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1. Problem

WRITE a description of a friend. Let it be goodnatured and complimentary. If you cannot say anything good of a man or a woman, say nothing.

II. Model

Mr. Squeers' appearance was not prepossessing. He had but one eye, and the popular prejudice runs in favor of two. The eye he had was unquestionably useful, but decidedly not ornamental, being of a greenish gray and in shape resembling the fanlight of a street door. The blank side of his face was much wrinkled and puckered up, which gave him a very sinister appearance, especially when he smiled, at which times. his expression bordered closely on the villainous. His hair was very flat and shiny, save at the ends, where it was brushed stiffly up from a low protruding forehead, which assorted well with his harsh voice and coarse manner. He was about two or three and fifty and a trifle below the middle size; he wore a white neckerchief with long ends and a suit of scholastic black; but his coat sleeves being a great deal too long and his trousers a great deal too short, he appeared ill at ease in his clothes and as if he were in a perpetual state of astonishment at finding himself so respectable. - CHARLES DICKENS, Nicholas Nickleby.

III. Topics for Oral Composition

1. Charles Dickens.

2. Nicholas Nickleby.

3. Unity in the Model.

4. Antithesis in the Model.

5. Color in the Model.

6. The Order of the Items in the Model: Can it be improved ?

7. Hard Words in the Model.

IV. Written Composition

1. Write a description of one of the following:

Julius Cæsar.

Napoleon Bonaparte.
George Washington.
Abraham Lincoln.

Horatio Nelson.
Andrew Jackson.
Daniel Webster.
Benjamin Franklin.

Any other famous man or woman whose picture is familiar to all of the class will be an equally good subject. Do not name him, but let the class guess from your description who is meant.

2. Write a description of one of your teachers. 3. Write a description of one of your classmates.

Before writing observe (1) that Dickens's description of Mr. Squeers has a topic sentence, which strikes the keynote of the paragraph; (2) that every item is in harmony with this keynote; and (3) that the following items are used in the following order:

1. Eye.

2. Face.

3. Smile.

4. Hair.

5. Forehead.
6. Voice.

7. Manner.

8. Age.

9. Height.

10. Neckerchief.
11. Clothes.

Examination shows that the first sentence strikes the keynote of the paragraph; sentences 2-5 inclusive describe Mr. Squeers' face; and the last sentence is devoted to the rest of him. Note the words that hook the sentences together. Note also the words that

keep constantly before the reader the idea that Squeers

is unprepossessing.


Your description must be constructed according to the following specifications:

1. First sentence



2. At least ten items.

3. Transition words in each sentence.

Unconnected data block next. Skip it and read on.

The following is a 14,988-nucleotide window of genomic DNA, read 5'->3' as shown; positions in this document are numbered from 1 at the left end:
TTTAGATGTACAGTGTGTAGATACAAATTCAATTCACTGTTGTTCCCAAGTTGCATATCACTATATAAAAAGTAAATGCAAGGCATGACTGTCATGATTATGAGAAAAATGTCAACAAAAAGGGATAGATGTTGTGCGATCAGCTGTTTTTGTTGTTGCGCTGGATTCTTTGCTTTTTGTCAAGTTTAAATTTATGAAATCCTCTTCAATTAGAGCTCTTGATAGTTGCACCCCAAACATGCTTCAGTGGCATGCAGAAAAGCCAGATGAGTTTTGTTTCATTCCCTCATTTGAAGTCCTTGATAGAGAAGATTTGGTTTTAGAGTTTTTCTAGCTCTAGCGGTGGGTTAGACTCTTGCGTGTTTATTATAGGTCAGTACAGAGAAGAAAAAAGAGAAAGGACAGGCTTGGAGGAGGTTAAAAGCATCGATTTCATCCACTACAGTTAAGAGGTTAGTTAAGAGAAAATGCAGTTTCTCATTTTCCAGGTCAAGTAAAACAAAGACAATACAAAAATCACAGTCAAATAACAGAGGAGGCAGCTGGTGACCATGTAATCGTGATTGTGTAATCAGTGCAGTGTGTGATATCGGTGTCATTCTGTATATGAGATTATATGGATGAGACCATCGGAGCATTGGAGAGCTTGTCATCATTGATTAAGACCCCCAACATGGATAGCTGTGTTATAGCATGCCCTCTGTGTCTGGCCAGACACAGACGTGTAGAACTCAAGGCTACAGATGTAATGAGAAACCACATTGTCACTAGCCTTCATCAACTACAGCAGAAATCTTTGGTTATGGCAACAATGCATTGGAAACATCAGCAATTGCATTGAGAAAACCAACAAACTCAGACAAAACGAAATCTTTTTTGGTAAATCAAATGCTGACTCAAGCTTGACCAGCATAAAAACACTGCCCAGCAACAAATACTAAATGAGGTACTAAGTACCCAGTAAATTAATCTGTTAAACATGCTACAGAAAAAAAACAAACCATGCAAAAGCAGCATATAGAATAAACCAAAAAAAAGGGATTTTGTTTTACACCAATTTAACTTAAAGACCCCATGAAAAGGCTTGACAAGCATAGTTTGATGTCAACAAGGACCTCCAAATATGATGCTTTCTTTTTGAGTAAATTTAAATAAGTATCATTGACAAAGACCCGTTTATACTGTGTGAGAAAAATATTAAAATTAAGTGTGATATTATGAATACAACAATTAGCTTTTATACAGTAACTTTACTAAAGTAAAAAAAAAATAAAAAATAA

4. Repetition of keynote several times. In the model it is struck first by the phrase "not prepossessing." It is repeated by (1) but one eye"; (2) not ornamental "; (3) "sinister"; (4) “villainous "; (5) "low"; (6) “harsh"; (7) coarse "; (8) " ill at ease ”; (9) "in a perpetual state of astonishment at finding himself so respectable."

V. Memorize



From some sweet home, the morning train
Brings to the city,

Five days a week, in sun or rain,
Returning like a song's refrain,
A school girl pretty.

A wild flower's unaffected grace
Is dainty miss's;

Yet in her shy expressive face
The touch of urban arts I trace,
And artifices.

No one but she and Heaven knows
Of what she's thinking:
It may be either books or beaux,
Fine scholarship or stylish clothes,
Per cents or prinking.

Is she familiar with the wars
Of Julius Cæsar?

Do crucibles and Leyden jars,

And Browning, and the moons of Mars,

And Euclid, please her?

A charm attends her everywhere –
A sense of beauty;

Care smiles to see her free of care;
The hard heart loves her unaware;
Age pays her duty.

Her innocence is panoply,
Her weakness, power;
The earth her guardian, and the sky;
God's every star is her ally,
And every flower.


1 Reprinted by permission of Dodd, Mead & Co.



"Wrinkles should merely indicate where smiles have been."

I. Problem

TELL in about one hundred and fifty words a good story.

II. Model

When Prince Alexander of Battenberg, one of the youngest of Queen Victoria's many grandsons, was at Eton, he found, as often happens with boys, whether royal or not, that he had spent his allowance of pocket money long before the next allowance was due. He thereupon wrote to his illustrious grandmother, asking her to relieve his financial straits. The expected remittance did not come; but the prince received instead a letter from the queen, in which she very sensibly reminded her extravagant little grandson that it was the duty of little boys to keep within their allowance. The answer to this grandmotherly piece of advice was: “My dear Grandmama: I am sure you will be glad to know that I need not trouble you for any money just now, for I sold your last letter to another boy for thirty shillings."

III. Notes

1. Eton. A famous English school.

2. Thirty Shillings. A shilling is worth about twenty-four cents.

IV. Queries

1. What do you know about Queen Victoria?

2. About how old do you think Prince Alexander was at the time this incident occurred?

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